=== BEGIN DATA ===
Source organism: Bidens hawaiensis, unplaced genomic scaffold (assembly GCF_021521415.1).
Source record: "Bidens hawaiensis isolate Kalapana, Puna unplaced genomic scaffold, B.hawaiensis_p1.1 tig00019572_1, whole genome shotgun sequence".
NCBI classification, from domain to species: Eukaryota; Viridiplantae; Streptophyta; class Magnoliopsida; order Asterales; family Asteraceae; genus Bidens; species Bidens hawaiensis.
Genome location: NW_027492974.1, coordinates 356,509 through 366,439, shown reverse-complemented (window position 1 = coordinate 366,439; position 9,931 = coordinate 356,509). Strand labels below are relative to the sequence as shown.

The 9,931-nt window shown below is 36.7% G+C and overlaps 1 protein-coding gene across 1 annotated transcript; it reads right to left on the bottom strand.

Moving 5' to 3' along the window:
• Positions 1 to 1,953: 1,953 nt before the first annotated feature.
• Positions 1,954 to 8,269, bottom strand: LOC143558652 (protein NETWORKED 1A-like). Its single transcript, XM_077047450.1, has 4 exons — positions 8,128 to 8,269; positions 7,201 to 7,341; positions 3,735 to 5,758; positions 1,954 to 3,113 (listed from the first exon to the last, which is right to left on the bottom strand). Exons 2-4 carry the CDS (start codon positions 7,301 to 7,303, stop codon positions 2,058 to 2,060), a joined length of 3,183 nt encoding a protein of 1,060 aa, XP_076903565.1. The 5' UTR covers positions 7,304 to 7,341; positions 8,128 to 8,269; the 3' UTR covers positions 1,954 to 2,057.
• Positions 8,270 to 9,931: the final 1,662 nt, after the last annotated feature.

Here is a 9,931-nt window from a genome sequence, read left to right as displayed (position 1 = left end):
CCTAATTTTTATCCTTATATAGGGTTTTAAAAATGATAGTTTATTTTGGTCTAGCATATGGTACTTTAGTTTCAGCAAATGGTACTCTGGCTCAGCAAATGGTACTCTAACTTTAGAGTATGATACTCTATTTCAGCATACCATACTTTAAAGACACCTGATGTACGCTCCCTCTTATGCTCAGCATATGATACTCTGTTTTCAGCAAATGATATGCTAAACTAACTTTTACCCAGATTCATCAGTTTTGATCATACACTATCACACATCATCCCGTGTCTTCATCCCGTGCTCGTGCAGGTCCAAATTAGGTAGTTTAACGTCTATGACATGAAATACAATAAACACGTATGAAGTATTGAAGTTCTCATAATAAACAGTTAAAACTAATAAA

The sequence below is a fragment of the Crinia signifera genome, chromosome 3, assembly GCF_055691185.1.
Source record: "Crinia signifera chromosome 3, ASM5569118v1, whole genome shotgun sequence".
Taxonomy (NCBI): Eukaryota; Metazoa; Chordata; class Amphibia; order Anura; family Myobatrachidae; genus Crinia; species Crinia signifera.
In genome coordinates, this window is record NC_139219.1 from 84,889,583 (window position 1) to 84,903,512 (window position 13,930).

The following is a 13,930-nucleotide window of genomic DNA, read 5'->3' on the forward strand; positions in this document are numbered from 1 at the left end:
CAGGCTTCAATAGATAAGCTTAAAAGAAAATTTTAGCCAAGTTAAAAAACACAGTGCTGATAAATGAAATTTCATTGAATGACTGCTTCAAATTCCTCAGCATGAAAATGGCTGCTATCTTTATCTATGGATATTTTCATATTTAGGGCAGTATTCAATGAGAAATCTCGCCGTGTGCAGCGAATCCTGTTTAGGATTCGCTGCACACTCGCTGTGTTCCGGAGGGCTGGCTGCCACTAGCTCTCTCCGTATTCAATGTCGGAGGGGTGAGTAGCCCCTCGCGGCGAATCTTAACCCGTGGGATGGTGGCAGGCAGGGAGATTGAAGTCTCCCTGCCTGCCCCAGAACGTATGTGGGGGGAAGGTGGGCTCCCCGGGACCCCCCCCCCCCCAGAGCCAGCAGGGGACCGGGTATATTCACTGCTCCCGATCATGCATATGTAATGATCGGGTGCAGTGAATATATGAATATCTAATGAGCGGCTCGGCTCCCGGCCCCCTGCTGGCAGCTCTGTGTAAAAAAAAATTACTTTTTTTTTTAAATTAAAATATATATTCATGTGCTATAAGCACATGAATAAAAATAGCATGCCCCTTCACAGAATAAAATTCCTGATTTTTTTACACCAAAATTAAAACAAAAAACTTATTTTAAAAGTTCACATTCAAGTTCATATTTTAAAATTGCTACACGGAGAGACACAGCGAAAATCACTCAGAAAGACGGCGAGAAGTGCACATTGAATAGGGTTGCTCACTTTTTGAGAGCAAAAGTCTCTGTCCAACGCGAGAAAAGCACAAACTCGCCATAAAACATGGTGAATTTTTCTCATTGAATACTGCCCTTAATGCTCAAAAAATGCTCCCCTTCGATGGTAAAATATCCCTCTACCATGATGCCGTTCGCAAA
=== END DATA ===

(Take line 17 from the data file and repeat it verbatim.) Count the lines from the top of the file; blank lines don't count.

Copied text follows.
CAGGCTTCAATAGATAAGCTTAAAAGAAAATTTTAGCCAAGTTAAAAAACACAGTGCTGATAAATGAAATTTCATTGAATGACTGCTTCAAATTCCTCAGCATGAAAATGGCTGCTATCTTTATCTATGGATATTTTCATATTTAGGGCAGTATTCAATGAGAAATCTCGCCGTGTGCAGCGAATCCTGTTTAGGATTCGCTGCACACTCGCTGTGTTCCGGAGGGCTGGCTGCCACTAGCTCTCTCCGTATTCAATGTCGGAGGGGTGAGTAGCCCCTCGCGGCGAATCTTAACCCGTGGGATGGTGGCAGGCAGGGAGATTGAAGTCTCCCTGCCTGCCCCAGAACGTATGTGGGGGGAAGGTGGGCTCCCCGGGACCCCCCCCCCCCCAGAGCCAGCAGGGGACCGGGTATATTCACTGCTCCCGATCATGCATATGTAATGATCGGGTGCAGTGAATATATGAATATCTAATGAGCGGCTCGGCTCCCGGCCCCCTGCTGGCAGCTCTGTGTAAAAAAAAATTACTTTTTTTTTTAAATTAAAATATATATTCATGTGCTATAAGCACATGAATAAAAATAGCATGCCCCTTCACAGAATAAAATTCCTGATTTTTTTACACCAAAATTAAAACAAAAAACTTATTTTAAAAGTTCACATTCAAGTTCATATTTTAAAATTGCTACACGGAGAGACACAGCGAAAATCACTCAGAAAGACGGCGAGAAGTGCACATTGAATAGGGTTGCTCACTTTTTGAGAGCAAAAGTCTCTGTCCAACGCGAGAAAAGCACAAACTCGCCATAAAACATGGTGAATTTTTCTCATTGAATACTGCCCTTAATGCTCAAAAAATGCTCCCCTTCGATGGTAAAATATCCCTCTACCATGATGCCGTTCGCAAA